Ultrasensitive Sensors Made from Boron-Doped Graphene

From Penn State University, November 2, 2015, by Walt Mills:
 

"Ultrasensitive gas sensors based on the infusion of boron atoms into graphene -- a tightly bound matrix of carbon atoms -- may soon be possible, according to an international team of researchers from six countries.

With the addition of boron atoms, the boron graphene sensors were able to detect noxious gas molecules at extremely low concentrations, parts per billion in the case of nitrogen oxides and parts per million for ammonia, the two gases tested to date. This translates to a 27 times greater sensitivity to nitrogen oxides and 10,000 times greater sensitivity to ammonia compared to pristine graphene."

 
 

Source: Penn State, news.psu.edu/story/ 
Image: Penn State


Researchers Make Thinnest (Aluminum Oxide) Plates That Can Be Picked up by Hand

From the University of Pennsylvania, December 3, 2015: 
 
"Scientists and engineers are engaged in a global race to make new materials that are as thin, light and strong as possible. These properties can be achieved by designing materials at the atomic level, but they are only useful if they can leave the carefully controlled conditions of a lab.

Researchers at the University of Pennsylvania have now created the thinnest plates that can be picked up and manipulated by hand. Despite being thousands of times thinner than a sheet of paper and hundreds of times thinner than household cling wrap or aluminum foil, their corrugated plates of aluminum oxide spring back to their original shape after being bent and twisted."

 
 
Source: University of Pennsylvania,  upenn.edu/pennnews/news/
Image: University of Pennsylvania


Researchers Fabricate a Virtually Perfect Single Layer of Hexagonal Boron Nitride
From Nanowerk News,
December 1, 2015: 

 

"A new era of electronics and even quantum devices could be ushered in with the fabrication of a virtually perfect single layer of "white graphene," according to researchers at the Department of Energy's Oak Ridge National Laboratory. The material, technically known as hexagonal boron nitride, features better transparency than its sister, graphene, is chemically inert, or non-reactive, and atomically smooth. It also features high mechanical strength and thermal conductivity. Unlike graphene, however, it is an insulator instead of a conductor of electricity, making it useful as a substrate and the foundation for the electronics in cell phones, laptops, tablets and many other devices.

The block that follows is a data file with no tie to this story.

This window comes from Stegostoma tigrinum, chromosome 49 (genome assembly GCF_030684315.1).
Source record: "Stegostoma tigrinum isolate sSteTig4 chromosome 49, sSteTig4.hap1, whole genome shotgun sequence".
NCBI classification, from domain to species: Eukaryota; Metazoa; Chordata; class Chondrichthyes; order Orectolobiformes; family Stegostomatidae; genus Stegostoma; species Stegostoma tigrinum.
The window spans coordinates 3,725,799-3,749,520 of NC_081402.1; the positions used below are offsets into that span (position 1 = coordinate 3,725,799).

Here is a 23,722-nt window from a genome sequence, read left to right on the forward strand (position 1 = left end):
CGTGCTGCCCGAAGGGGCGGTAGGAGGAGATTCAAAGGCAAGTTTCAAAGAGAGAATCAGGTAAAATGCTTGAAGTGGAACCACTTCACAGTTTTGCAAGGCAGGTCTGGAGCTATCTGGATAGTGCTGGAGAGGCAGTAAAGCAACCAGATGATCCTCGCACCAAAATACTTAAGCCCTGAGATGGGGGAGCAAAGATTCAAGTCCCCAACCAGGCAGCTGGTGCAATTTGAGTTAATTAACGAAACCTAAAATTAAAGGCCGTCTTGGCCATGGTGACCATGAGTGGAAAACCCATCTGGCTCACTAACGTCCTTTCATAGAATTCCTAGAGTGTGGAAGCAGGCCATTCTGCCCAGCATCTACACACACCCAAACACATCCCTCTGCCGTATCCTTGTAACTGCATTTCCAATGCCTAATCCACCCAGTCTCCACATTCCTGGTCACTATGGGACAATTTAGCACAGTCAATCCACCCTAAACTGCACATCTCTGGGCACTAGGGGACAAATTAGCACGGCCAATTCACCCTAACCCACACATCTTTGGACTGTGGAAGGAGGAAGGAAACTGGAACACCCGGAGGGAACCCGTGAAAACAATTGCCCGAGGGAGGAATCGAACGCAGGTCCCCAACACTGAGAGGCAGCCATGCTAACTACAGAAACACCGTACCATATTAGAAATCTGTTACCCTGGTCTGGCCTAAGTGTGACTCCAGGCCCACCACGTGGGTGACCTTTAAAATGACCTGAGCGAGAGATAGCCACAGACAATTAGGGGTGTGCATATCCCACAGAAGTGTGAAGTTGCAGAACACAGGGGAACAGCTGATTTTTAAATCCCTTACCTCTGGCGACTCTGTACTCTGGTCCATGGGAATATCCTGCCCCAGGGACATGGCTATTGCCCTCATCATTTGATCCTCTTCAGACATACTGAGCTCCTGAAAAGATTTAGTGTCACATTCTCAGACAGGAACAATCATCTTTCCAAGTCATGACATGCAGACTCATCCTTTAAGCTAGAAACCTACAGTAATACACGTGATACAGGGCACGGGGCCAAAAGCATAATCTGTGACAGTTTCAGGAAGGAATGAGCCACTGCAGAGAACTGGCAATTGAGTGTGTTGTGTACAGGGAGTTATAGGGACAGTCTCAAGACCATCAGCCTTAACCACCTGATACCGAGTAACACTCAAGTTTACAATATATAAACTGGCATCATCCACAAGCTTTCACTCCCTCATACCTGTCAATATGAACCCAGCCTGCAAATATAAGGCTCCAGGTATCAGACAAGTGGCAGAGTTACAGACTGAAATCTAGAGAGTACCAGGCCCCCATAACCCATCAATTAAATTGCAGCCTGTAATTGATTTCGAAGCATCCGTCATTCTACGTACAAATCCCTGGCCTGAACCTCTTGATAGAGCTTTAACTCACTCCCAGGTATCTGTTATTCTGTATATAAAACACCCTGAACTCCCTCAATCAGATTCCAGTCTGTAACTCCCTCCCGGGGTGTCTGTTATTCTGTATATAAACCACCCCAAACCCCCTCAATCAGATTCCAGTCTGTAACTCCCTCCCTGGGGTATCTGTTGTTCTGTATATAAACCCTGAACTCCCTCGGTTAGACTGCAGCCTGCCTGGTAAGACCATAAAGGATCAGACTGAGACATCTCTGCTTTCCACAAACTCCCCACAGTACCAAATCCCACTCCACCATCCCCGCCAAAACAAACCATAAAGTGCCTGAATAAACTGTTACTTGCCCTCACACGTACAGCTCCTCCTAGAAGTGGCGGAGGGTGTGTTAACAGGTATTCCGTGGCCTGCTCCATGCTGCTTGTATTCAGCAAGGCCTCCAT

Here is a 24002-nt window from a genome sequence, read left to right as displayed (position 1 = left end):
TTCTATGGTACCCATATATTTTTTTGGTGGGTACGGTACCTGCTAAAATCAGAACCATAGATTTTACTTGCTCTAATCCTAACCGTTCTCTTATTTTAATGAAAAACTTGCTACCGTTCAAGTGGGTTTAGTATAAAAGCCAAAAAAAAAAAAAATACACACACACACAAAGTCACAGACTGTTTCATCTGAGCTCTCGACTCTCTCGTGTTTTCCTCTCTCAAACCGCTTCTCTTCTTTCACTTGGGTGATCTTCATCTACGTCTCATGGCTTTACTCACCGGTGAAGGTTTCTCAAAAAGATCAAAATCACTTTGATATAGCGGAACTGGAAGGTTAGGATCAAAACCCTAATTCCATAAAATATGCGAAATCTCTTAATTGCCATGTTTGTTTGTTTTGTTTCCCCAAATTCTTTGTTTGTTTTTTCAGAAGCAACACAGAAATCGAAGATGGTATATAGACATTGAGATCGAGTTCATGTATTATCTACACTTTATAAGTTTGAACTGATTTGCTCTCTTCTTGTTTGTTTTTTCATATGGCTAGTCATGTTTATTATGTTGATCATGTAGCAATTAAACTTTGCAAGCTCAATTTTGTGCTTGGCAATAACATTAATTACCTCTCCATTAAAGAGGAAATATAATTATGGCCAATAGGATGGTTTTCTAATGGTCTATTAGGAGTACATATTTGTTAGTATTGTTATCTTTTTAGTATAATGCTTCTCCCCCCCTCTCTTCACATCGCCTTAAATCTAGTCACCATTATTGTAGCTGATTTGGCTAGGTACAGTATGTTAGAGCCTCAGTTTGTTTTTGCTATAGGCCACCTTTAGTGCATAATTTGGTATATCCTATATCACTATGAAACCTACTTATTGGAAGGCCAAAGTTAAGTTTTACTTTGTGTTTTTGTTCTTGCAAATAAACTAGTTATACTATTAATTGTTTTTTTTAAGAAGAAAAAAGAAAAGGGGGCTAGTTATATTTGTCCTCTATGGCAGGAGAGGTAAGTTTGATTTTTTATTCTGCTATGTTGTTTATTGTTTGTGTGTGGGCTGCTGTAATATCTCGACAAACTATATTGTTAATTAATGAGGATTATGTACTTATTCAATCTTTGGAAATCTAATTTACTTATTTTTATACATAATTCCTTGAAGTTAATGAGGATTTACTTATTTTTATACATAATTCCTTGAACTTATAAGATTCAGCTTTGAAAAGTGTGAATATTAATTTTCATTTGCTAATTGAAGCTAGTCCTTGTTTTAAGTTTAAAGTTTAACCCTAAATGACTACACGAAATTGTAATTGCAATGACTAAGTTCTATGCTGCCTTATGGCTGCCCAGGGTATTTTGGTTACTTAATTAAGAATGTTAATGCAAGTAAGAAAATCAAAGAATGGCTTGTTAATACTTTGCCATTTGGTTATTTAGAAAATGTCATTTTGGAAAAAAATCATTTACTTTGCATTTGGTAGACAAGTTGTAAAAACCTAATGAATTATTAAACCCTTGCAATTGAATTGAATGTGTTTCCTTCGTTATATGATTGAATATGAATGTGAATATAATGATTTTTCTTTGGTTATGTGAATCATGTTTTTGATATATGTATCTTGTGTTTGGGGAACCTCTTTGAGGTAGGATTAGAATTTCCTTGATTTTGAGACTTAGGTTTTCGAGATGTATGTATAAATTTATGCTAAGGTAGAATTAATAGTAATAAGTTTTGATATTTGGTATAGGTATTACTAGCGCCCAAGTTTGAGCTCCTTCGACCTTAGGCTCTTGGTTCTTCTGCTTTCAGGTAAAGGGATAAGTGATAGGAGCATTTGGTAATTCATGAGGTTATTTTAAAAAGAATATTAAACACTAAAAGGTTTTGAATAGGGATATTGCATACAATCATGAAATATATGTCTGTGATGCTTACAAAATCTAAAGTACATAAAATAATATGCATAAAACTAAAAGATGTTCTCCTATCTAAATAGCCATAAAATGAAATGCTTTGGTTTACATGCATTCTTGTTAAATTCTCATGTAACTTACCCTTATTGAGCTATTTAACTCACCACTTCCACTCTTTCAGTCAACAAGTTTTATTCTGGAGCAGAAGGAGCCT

That process consists of standard atmospheric pressure chemical vapor deposition with a similar furnace, temperature and time, but there's a twist. The difference is a gentler, controllable way to release the reactant into the furnace and figuring out how to take advantage of inner furnace conditions."

 
 

Source: Nanowerk,  nanowerk.com/nanotechnology-news/ 
Image: Nanowerk


Photonic "Sintering" may Create New Solar, Electronics Manufacturing Technologies

From Oregon State University, December 1, 2015 by Rajiv Malhotra: 
 

"Engineers at Oregon State University (OSU) have made a fundamental breakthrough in understanding the physics of photonic "sintering," which could lead to many new advances in solar cells, flexible electronics, various types of sensors and other high-tech products printed onto something as simple as a sheet of paper or plastic.

In the new research, OSU experts discovered that previous approaches to understand and control photonic sintering had been based on a flawed view of the basic physics involved, which had led to a gross overestimation of product quality and process efficiency. Researchers now believe they can create high quality products at much lower temperatures, at least twice as fast and with 10 times more energy efficiency."

 
 

Source: Oregon State University, oregonstate.edu/ua/ncs/ 
Image: Oregon State University 


"Invisible Wires" that Could Improve Solar Cell Efficiency

From Stanford University, November 25, 2015, by Mark Shwartz:  
 

"A solar cell is basically a semiconductor, which converts sunlight into electricity, sandwiched between metal contacts that carry the electrical current. The critical but shiny metal on top of the cell reflects sunlight away from the semiconductor where electricity is produced, reducing the cell's efficiency.

Now Stanford scientists have discovered how to hide the reflective upper contact and funnel light directly to the semiconductor below. For the study, the Stanford team placed a 16-nanometer-thick film of gold conducting metal on a flat sheet of silicon. The gold film was riddled with an array of nanosized square holes, but to the eye, the surface looked like a shiny, gold mirror. The solution: Create nanosized pillars of silicon that "tower" above the gold film. The nanopillars act as funnels that capture light and guide it into the silicon substrate through the holes in the metal grid."